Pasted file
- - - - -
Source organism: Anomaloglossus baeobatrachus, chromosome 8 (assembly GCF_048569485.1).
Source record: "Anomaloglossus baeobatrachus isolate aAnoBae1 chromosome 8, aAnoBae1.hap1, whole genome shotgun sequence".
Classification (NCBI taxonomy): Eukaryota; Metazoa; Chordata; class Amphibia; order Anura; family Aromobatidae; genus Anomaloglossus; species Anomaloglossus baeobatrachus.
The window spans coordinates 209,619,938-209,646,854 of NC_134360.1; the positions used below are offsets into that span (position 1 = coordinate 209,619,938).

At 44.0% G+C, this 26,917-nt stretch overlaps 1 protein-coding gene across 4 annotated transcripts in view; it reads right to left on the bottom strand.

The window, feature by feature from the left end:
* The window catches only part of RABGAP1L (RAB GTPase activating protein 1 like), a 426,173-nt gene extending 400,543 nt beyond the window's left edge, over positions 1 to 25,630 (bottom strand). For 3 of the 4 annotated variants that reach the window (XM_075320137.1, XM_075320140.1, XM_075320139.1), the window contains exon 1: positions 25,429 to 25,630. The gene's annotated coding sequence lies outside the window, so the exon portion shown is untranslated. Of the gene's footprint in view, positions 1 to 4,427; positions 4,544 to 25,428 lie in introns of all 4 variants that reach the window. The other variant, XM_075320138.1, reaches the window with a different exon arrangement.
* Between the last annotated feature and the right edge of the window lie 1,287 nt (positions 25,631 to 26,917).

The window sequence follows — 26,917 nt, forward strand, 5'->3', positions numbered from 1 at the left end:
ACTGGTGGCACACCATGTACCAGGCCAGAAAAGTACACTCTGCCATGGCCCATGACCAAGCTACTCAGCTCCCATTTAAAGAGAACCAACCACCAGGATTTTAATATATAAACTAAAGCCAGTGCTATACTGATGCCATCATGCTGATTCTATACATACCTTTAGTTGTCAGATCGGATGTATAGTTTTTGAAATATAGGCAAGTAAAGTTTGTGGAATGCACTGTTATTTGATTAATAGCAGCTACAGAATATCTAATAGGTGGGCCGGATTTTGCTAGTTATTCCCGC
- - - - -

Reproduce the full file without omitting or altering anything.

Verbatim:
Source organism: Anomaloglossus baeobatrachus, chromosome 8 (assembly GCF_048569485.1).
Source record: "Anomaloglossus baeobatrachus isolate aAnoBae1 chromosome 8, aAnoBae1.hap1, whole genome shotgun sequence".
Classification (NCBI taxonomy): Eukaryota; Metazoa; Chordata; class Amphibia; order Anura; family Aromobatidae; genus Anomaloglossus; species Anomaloglossus baeobatrachus.
The window spans coordinates 209,619,938-209,646,854 of NC_134360.1; the positions used below are offsets into that span (position 1 = coordinate 209,619,938).

At 44.0% G+C, this 26,917-nt stretch overlaps 1 protein-coding gene across 4 annotated transcripts in view; it reads right to left on the bottom strand.

The window, feature by feature from the left end:
* The window catches only part of RABGAP1L (RAB GTPase activating protein 1 like), a 426,173-nt gene extending 400,543 nt beyond the window's left edge, over positions 1 to 25,630 (bottom strand). For 3 of the 4 annotated variants that reach the window (XM_075320137.1, XM_075320140.1, XM_075320139.1), the window contains exon 1: positions 25,429 to 25,630. The gene's annotated coding sequence lies outside the window, so the exon portion shown is untranslated. Of the gene's footprint in view, positions 1 to 4,427; positions 4,544 to 25,428 lie in introns of all 4 variants that reach the window. The other variant, XM_075320138.1, reaches the window with a different exon arrangement.
* Between the last annotated feature and the right edge of the window lie 1,287 nt (positions 25,631 to 26,917).

The window sequence follows — 26,917 nt, forward strand, 5'->3', positions numbered from 1 at the left end:
ACTGGTGGCACACCATGTACCAGGCCAGAAAAGTACACTCTGCCATGGCCCATGACCAAGCTACTCAGCTCCCATTTAAAGAGAACCAACCACCAGGATTTTAATATATAAACTAAAGCCAGTGCTATACTGATGCCATCATGCTGATTCTATACATACCTTTAGTTGTCAGATCGGATGTATAGTTTTTGAAATATAGGCAAGTAAAGTTTGTGGAATGCACTGTTATTTGATTAATAGCAGCTACAGAATATCTAATAGGTGGGCCGGATTTTGCTAGTTATTCCCGC